He underlined the importance of competition, flexibility, liberal attitude towards ideas, private philanthropy and fundamental research as keys to achieving excellence in education. He said these five points were lessons to be learnt from the US experience to strengthen the higher education system in India.
Prof Summers announced Harvard Universitys intention to expand contacts with India and South Asia. He felt that India should stress on the development of both of its primary as well as higher education system. He referred to the fact that India attracted less than 1% of the total number of foreign students seeking higher education abroad, which was indicative of a huge untapped potential that exists in the country. He urged India to realise this unutilised potential as a prospective global education hub.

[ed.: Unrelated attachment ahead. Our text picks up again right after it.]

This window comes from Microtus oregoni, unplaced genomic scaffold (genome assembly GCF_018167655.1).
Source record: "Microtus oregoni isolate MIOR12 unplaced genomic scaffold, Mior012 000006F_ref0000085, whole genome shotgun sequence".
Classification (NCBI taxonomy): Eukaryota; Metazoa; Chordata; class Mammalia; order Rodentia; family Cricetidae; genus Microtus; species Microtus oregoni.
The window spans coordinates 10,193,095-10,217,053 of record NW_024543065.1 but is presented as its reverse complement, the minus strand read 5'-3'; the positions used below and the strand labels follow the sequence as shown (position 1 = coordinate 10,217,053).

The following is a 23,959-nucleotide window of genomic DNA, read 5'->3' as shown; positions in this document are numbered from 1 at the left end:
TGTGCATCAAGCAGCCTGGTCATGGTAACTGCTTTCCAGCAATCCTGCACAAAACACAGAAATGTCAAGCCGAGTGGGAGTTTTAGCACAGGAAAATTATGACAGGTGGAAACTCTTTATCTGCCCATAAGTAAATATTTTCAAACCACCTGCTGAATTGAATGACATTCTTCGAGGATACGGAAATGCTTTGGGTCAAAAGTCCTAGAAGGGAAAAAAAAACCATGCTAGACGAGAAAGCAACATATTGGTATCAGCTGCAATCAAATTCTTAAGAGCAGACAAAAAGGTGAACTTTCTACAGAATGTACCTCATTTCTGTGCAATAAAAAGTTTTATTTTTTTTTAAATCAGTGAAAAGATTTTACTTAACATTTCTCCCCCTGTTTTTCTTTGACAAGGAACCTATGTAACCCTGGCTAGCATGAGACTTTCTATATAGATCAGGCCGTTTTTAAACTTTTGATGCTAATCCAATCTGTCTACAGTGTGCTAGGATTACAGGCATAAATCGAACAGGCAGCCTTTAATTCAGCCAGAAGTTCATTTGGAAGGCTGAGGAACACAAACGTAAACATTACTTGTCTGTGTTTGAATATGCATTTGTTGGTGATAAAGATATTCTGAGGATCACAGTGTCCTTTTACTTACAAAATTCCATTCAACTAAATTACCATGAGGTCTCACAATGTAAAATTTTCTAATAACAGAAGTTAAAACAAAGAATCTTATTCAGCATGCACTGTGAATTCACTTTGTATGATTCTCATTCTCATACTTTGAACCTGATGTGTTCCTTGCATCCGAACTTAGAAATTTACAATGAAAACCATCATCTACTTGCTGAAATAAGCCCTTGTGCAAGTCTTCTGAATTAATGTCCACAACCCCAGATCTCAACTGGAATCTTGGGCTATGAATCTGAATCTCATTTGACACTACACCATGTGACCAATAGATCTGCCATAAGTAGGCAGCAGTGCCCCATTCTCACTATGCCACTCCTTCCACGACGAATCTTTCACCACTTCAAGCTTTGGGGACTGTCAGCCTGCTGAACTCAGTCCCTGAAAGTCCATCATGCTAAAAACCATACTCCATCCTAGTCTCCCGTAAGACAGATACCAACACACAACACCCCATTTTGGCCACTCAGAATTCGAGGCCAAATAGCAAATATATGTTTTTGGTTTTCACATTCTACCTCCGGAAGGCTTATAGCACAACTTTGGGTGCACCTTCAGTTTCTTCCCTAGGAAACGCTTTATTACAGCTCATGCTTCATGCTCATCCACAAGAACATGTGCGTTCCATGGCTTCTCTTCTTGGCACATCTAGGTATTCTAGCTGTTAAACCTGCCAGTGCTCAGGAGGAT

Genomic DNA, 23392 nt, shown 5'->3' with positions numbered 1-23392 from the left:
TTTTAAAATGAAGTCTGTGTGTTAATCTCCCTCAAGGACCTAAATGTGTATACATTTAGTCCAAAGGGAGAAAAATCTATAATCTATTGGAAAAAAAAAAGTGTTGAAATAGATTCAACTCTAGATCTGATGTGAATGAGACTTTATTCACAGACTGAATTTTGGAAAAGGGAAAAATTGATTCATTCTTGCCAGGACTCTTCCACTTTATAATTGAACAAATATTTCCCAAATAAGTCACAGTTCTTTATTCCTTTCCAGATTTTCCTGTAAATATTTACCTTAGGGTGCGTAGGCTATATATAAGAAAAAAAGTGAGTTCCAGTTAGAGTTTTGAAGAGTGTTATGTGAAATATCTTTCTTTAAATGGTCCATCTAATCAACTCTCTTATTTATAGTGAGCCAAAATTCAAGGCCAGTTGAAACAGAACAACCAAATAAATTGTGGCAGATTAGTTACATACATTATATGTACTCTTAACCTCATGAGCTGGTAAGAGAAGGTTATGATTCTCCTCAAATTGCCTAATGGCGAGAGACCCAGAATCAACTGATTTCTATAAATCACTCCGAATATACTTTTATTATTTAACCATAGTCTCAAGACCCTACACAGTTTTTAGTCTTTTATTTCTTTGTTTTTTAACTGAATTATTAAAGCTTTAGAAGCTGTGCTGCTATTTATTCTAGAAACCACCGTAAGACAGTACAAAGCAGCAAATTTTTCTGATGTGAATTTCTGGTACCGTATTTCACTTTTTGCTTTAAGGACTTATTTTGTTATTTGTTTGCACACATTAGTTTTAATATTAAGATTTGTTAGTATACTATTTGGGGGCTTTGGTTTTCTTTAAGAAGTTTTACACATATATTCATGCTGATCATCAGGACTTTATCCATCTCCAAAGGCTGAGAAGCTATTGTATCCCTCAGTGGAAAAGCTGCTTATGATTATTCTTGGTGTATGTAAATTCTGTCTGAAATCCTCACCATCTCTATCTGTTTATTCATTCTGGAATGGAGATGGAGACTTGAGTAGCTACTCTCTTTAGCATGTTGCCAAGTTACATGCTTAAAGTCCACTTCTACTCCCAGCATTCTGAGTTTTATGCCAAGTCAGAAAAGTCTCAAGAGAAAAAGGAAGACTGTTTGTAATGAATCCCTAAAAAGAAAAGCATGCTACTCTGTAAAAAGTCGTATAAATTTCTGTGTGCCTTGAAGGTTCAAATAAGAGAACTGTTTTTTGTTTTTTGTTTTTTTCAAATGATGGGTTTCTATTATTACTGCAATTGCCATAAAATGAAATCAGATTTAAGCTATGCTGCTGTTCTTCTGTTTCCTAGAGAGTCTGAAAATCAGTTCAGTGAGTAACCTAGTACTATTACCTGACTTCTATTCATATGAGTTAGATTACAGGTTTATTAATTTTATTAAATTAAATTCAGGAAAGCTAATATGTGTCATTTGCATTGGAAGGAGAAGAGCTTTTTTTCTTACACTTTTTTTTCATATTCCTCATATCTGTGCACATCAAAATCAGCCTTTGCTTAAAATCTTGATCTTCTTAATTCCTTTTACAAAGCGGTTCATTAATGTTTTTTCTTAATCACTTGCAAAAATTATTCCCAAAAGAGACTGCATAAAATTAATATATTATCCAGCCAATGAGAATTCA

Addressing the summit, deputy chairman, Planning Commission Montek Singh Ahluwalia pointed out the need for a substantial rise in the public expenditure in higher education in India. He felt that the improvement in the higher education system could only be achieved through a balanced partnership between the public and private sector. This, in turn, called for increased private-sector participation along with a significant upgrading in the public education infrastructure, he added.
Mr Ahluwalia said the prevailing dysfunctionality of the incentive mechanism in the higher education system was a serious cause for concern.